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Friday 8 Mar 2013

7:30 pm • Retiring collection

University of Surrey Chamber Choir and Orchestra

Conductor: Russell Keable

Britten, Stravinsky, Bach & Purcell

UniS Choir
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Programme to include:


Hymn to St Cecilia



and works by Bach and Purcell


As in previous seasons, about this time of year, we have our keenly anticipated visit from University of Surrey Chamber Choir, with this time their Wind Ensembles.

Conducting was shared between the esteemed and dynamic Russell Keable and Elizabeth Hales, and as always it was a great pleasure to hear them performing on Friday 8th March. An exciting programme started with the motet for double choir with solo bassoon "Furchte dich nicht" by J.S. Bach and continued with two movements from Carl Nielson`s "Quintet" op.43 and Benjamin Britten`s "Hymn to St Cecilia" op.27. After the break came the five part Mass written between 1944 and 1948 by Stravinsky, and to round off the evening, a repeat of the Bach.

The twenty strong choir produced a generally well rounded and balanced sound although perhaps the sopranos were a trifle strong in the first rendering of the Bach Motet. The sanctuary acoustics are always excellent for voices and this time was no exception as both ensembles and choir were able to produce distinctive instrumental parts and clear enunciation throughout.

The Stravinsky Mass, consisting of five parts,was unusual in not having been commissioned but was inspired by a mass of Mozart. A major work with intricate rhythms and presenting a challenge which the young people tackled with aplomb, producing a beautiful performance with six excellent soloists from amongst their peers.



Russell Keable

Russell Keable has established a reputation as one of Britain’s most exciting and versatile musicians. ‘Keable and his orchestra did magnificently’ wrote The Guardian, ‘one of the most memorable evenings at the South Bank' said The Musical Times. He performs with orchestras and choirs throughout the British Isles including the London Mozart Players, Manchester Camerata, Northern Ballet Orchestra, BBC Concert Orchestra, Viva and Royal Philharmonic Orchestra. He is a regular guest conductor for the Royal Oman Symphony Orchestra, has conducted in Prague and Paris (concerts filmed by French and British television) and recently made a highly-praised début with the George Enescu Philharmonic in Bucharest. His regular performing partners include many leading national and international soloists (including Steven Isserlis, Tasmin Little, Nikolai Demidenko, John Lill and Nicholas Daniel).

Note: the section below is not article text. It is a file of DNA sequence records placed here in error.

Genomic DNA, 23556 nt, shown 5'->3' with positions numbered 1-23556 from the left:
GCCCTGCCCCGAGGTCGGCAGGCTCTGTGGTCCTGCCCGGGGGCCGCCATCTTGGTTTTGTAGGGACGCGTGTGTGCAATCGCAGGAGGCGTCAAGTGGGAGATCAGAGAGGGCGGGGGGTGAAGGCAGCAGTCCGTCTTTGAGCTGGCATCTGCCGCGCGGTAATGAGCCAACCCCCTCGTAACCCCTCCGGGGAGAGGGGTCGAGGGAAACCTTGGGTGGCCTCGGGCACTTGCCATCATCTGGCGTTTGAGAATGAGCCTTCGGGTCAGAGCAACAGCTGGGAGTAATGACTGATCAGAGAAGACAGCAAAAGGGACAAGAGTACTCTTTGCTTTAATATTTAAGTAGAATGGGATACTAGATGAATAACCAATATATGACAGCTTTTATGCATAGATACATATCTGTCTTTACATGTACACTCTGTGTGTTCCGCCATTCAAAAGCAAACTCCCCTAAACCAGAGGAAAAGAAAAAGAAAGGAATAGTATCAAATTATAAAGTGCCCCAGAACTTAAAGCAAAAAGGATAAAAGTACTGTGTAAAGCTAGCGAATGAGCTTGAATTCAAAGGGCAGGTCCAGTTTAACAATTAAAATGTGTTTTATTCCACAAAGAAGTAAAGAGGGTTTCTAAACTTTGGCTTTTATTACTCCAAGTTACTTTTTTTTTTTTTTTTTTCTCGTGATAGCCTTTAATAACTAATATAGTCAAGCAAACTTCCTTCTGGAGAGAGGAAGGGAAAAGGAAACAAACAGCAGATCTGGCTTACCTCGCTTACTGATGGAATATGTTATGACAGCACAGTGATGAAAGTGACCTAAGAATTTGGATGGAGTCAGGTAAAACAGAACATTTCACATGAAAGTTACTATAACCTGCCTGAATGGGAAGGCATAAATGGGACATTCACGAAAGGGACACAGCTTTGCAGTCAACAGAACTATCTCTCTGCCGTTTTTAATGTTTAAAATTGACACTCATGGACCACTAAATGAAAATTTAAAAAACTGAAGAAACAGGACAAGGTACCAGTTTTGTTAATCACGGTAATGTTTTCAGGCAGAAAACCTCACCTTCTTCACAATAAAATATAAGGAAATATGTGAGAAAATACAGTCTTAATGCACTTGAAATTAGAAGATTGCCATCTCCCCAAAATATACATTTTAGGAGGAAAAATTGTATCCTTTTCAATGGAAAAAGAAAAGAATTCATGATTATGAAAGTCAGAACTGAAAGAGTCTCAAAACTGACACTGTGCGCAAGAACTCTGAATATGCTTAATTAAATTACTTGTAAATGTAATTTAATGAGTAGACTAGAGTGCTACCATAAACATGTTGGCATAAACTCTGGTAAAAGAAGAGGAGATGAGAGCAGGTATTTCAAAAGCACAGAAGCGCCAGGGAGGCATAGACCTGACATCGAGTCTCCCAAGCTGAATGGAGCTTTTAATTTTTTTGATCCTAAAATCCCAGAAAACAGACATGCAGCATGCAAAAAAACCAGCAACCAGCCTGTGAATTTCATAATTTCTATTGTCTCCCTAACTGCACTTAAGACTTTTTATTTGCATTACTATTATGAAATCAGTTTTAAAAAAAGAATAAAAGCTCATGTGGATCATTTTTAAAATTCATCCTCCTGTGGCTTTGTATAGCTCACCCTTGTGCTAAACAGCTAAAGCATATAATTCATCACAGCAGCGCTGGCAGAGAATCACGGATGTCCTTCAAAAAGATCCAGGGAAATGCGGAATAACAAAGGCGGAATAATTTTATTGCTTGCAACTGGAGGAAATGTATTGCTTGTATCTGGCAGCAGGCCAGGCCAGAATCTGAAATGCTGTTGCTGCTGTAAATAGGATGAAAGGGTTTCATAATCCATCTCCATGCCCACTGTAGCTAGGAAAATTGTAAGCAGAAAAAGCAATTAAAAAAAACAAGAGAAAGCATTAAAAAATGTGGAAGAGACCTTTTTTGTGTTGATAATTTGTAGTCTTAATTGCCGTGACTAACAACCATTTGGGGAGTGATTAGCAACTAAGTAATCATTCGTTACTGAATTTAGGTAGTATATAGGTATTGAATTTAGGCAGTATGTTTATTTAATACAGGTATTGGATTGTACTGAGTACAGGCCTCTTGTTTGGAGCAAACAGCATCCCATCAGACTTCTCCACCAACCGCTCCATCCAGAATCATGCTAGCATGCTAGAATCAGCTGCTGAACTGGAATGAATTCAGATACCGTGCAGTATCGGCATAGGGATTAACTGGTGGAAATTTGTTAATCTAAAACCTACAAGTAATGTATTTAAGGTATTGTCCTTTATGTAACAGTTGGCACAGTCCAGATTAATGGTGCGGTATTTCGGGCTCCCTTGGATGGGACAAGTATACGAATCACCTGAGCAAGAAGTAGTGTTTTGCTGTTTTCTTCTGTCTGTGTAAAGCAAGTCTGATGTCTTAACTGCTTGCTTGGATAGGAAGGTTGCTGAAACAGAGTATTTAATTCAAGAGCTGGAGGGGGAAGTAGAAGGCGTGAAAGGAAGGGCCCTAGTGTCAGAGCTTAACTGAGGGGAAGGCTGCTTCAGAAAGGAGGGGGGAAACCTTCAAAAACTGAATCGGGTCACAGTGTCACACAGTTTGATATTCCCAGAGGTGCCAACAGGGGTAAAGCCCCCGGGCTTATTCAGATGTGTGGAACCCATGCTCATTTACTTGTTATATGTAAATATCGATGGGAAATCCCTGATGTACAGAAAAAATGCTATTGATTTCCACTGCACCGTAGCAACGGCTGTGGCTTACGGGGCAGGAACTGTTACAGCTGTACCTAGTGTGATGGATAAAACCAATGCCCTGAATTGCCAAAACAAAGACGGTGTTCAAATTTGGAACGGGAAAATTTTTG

Keable, a graduate of Nottingham University, studied conducting with George Hurst and Norman Del Mar at London's Royal College of Music, and violin with Maria Lidka. His academic interests have led him to seek out much rare repertoire. He revived Dvorak's opera Dimitrij for a British stage première in Nottingham and a London première concert performance. Research in Los Angeles led to a reconstruction of music from Erich Wolfgang Korngold's film score for The Sea Hawk. Other revivals have included the British première of Korngold's celebrated opera Die tote Stadt, Nadia Boulanger's Faust et Hélène, Copland's ballet Grohg, and less-well-known works by many British composers.

He broadcasts regularly on Radio 3 and was invited by the BBC to conduct the world première of Errollyn Wallen's Spirit Symphony in the final concert of the 2005 Listen Up Festival (broadcast live from the Royal Festival Hall); a performance that was awarded the Radio 3 Listeners' Award as part of the 2005 British Composer Awards.

For 26 years he has been associated with Kensington Symphony Orchestra, one of the UK’s finest non-professional orchestras, with whom he has led first performances of works by many British composers (including Maxwell Davies, Knussen, Woolrich, Holloway, Colin and David Matthews, Joby Talbot and John McCabe). His British première of Aulis Sallinen's Symphony no.8 was praised by The Sunday Times as a 'finely-judged performance'.

Russell is also in demand as a composer, arranger and teacher. He has written works for many British ensembles and has had premières throughout the UK (including at the Edinburgh, Norwich, Aberystwyth and Newbury Spring Festivals). His opera Burning waters, commissioned by the Buxton Festival as part of their millenium celebration, was premièred in July 2000. In 2005 he was appointed Director of Conducting for the University of Surrey in Guildford